The silent stars

I do yearly short silent retreats for two to four consecutive weeks on a regular basis at Gaia House in Devon and this November the skies have been particularly clear. Star light takes on a specific meaning when there are so many of them they light up the whole sky rather like sunlight and moonlight. (And yes when I was a hippy I moon bathed on rooftops in Crete). In Devon I’d stand outside Gaia House with my binoculars gazing upwards, breathless at the enormity of that starry silence. Thinking about how they burn and burn at huge temperatures for lengths of time I simply cannot grasp. Even when they explode into birth or death their sound can’t carry through the cosmos because, unlike radio waves, sound waves can’t penetrate a vacuum. So space is relentlessly, completely silent.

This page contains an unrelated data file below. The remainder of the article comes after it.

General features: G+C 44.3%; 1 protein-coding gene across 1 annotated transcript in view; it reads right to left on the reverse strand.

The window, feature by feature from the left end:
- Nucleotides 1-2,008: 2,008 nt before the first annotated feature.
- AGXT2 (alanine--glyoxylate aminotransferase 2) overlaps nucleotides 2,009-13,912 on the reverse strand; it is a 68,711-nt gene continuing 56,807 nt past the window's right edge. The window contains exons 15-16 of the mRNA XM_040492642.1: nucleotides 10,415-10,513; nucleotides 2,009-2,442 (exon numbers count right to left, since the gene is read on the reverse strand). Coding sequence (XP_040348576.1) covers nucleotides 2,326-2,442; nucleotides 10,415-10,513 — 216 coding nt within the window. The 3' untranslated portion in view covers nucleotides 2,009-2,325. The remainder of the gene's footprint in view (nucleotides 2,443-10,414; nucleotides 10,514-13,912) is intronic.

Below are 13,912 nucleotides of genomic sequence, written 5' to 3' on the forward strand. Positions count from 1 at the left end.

And the numbers of stars are mind boggling. Language doesn’t, can’t encompass it. With some descent binoculars on a clear Devon night I knew in theory I could see 4,500 of them but if I were an astronomer with a good telescope that’d escalate to seventy thousand million, million, million. More than every grain of sand on our entire planet. That made me feel like those who first encountered Robert Hooke’s work in his ‘Micrografia’ where he drew the things he saw in his newly invented microscope and the world saw the monstrous and beautiful appearance of minute things like fleas through his perceptions. And let’s not even start on dark matter which makes up 70% of the cosmos. We don’t yet know what it does, invisible, immeasurable but nevertheless there. That suggests silence so dense and heavy it takes on materiality.

Standing there glued to the heavens, disturbed momentarily by a crepuscular Barn owl, I felt like Thoreau ‘in a naked condition in front of the universe’ starbathing nude in front of God.

Try it one night in an unlit space. Just try standing still and looking up. It may surprise you.